Jenna Julius, Jude Hillary and Henry Faulkner-Ellis
04 December 2020
The funding challenges being faced by schools were revealed in our NFER surveys of schools’ responses to Covid-19 in May and July, which identified that a top priority for senior leaders was for the Government to provide more funding in order to manage the impact of Covid-19. Building on this research, this new report investigates the impact of the pandemic on the funding landscape in mainstream primary and secondary schools in England.
- Schools have lost a significant amount of income and incurred substantial additional expenditures during the 2020/21 academic year.
- The Government’s ‘levelling-up’ agenda has resulted in deprived schools – those in the quartile with the highest proportions of disadvantaged pupils on roll – receiving the smallest average increases in funding.
- 1,500 schools are at particular risk of great financial hardship due to Covid-19. These schools are disproportionately likely to be deprived.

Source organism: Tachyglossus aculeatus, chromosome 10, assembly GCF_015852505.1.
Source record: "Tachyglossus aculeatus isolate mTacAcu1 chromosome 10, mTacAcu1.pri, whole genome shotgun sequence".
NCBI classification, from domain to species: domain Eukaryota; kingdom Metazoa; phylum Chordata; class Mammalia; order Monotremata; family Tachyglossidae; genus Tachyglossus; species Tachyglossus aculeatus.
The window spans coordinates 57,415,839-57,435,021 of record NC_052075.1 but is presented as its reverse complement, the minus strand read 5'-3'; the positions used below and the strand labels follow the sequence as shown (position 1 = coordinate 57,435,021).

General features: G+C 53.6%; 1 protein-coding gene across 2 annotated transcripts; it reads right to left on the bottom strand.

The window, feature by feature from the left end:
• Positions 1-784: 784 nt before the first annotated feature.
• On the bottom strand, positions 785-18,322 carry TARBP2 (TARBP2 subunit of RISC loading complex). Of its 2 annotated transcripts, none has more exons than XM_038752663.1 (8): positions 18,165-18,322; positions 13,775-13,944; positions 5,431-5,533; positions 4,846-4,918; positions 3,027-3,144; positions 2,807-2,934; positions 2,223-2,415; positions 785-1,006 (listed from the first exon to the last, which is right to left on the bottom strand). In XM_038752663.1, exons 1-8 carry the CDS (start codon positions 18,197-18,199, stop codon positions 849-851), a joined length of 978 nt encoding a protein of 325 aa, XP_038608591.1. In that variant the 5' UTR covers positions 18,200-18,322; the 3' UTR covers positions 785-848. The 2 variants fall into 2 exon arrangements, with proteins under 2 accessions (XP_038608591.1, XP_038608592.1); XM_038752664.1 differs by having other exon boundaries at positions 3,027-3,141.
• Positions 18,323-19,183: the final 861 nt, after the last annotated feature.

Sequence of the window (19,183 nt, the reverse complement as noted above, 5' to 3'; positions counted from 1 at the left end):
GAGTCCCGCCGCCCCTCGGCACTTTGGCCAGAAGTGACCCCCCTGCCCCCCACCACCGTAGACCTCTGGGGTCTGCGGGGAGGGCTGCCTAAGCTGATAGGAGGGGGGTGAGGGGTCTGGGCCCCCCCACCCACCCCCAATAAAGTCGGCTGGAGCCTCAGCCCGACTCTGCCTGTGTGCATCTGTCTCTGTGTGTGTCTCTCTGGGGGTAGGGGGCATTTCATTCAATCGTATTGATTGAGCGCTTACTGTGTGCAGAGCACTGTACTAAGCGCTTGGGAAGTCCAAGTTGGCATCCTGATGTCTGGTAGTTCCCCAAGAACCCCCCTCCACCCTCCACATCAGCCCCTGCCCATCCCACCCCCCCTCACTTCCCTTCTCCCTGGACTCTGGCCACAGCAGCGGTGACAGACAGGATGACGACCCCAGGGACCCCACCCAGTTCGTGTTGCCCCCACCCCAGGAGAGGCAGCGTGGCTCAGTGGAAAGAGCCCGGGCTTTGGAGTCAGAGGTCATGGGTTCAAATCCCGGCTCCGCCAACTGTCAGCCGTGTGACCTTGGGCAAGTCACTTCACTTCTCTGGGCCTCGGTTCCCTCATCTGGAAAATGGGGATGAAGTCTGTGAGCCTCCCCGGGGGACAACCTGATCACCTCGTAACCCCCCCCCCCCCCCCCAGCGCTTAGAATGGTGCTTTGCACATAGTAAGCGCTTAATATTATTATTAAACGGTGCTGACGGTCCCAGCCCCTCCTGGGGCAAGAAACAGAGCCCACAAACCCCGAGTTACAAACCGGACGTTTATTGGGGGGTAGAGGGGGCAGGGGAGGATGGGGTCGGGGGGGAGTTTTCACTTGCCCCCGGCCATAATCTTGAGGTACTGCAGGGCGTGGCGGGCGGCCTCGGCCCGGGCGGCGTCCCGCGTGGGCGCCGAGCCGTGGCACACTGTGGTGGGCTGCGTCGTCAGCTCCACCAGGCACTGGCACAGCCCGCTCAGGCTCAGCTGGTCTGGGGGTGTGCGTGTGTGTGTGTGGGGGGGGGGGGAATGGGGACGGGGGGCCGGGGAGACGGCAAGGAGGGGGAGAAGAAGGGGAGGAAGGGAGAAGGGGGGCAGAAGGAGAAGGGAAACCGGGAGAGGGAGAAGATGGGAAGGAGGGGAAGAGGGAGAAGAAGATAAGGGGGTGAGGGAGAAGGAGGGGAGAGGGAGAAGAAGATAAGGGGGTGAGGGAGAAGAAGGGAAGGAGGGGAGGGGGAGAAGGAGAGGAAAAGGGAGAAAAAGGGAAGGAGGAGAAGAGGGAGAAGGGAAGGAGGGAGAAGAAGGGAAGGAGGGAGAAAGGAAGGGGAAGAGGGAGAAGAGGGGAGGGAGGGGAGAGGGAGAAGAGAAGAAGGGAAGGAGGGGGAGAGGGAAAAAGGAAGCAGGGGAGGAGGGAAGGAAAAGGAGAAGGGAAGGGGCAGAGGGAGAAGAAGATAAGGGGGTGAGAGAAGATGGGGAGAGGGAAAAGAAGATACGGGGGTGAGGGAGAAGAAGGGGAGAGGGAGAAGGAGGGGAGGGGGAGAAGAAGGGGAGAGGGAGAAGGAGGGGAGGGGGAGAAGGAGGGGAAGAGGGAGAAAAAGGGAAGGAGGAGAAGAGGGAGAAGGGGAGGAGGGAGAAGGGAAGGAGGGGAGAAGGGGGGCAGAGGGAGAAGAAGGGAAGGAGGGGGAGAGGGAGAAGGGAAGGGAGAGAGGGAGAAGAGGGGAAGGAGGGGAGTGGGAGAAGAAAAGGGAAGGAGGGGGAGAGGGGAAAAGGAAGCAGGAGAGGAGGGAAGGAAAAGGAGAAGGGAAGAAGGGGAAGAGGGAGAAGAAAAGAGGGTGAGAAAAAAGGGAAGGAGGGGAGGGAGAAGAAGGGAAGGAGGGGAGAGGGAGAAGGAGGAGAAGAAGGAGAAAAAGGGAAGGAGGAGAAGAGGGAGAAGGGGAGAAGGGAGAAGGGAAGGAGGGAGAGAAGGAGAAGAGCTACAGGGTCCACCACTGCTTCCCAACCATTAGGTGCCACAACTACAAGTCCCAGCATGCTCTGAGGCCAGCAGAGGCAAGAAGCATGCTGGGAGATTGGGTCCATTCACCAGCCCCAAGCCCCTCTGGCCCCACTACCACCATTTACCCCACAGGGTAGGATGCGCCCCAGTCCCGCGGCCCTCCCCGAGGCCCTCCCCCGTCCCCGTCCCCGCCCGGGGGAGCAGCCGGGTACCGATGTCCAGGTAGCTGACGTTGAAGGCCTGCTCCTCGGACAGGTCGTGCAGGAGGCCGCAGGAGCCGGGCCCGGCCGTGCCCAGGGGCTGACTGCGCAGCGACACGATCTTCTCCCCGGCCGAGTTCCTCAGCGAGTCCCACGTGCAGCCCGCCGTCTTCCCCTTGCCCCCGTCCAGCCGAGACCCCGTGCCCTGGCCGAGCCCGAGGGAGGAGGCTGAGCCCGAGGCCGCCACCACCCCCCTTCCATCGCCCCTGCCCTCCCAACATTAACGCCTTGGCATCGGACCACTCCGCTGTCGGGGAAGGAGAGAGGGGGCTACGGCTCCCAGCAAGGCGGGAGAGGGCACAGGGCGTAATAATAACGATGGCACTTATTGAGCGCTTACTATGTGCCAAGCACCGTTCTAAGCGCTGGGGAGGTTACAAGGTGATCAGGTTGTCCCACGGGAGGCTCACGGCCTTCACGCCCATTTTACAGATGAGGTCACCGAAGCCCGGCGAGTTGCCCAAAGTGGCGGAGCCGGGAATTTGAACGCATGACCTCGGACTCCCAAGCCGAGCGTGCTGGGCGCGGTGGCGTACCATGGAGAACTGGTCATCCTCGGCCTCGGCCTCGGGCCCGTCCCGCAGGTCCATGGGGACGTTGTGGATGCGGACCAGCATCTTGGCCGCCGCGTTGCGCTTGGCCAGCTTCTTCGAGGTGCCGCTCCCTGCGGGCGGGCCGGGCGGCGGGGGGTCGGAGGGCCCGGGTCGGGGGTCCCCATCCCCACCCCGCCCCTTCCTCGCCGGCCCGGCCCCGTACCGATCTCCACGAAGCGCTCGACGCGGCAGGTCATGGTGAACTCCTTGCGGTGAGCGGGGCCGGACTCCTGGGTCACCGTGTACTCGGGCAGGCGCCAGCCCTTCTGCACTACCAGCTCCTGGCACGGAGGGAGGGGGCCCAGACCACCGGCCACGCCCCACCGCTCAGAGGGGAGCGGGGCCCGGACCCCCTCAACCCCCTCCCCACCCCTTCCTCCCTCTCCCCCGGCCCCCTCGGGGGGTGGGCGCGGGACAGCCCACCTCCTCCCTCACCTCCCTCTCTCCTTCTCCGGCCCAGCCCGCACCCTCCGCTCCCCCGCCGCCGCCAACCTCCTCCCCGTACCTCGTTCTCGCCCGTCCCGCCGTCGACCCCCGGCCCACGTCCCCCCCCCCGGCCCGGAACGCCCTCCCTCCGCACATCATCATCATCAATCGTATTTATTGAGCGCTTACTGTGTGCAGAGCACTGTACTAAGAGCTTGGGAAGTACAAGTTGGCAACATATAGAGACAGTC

- The exceptional costs associated with coronavirus scheme only covered some of the additional costs which schools incurred during the 2019/20 academic year.
- Schools in London and urban areas were more likely to apply for the exceptional costs scheme.
- The new Covid workforce fund is unlikely to ease pressures on school finances.
- Current catch-up support is unlikely to reach all the pupils who need it.
- Pupils in the most deprived schools, who are in the greatest need of catch-up support, are at the greatest risk of losing out.
- Existing and additional funding will be insufficient to cover the additional costs of Covid-19, at least for a number of at-risk schools.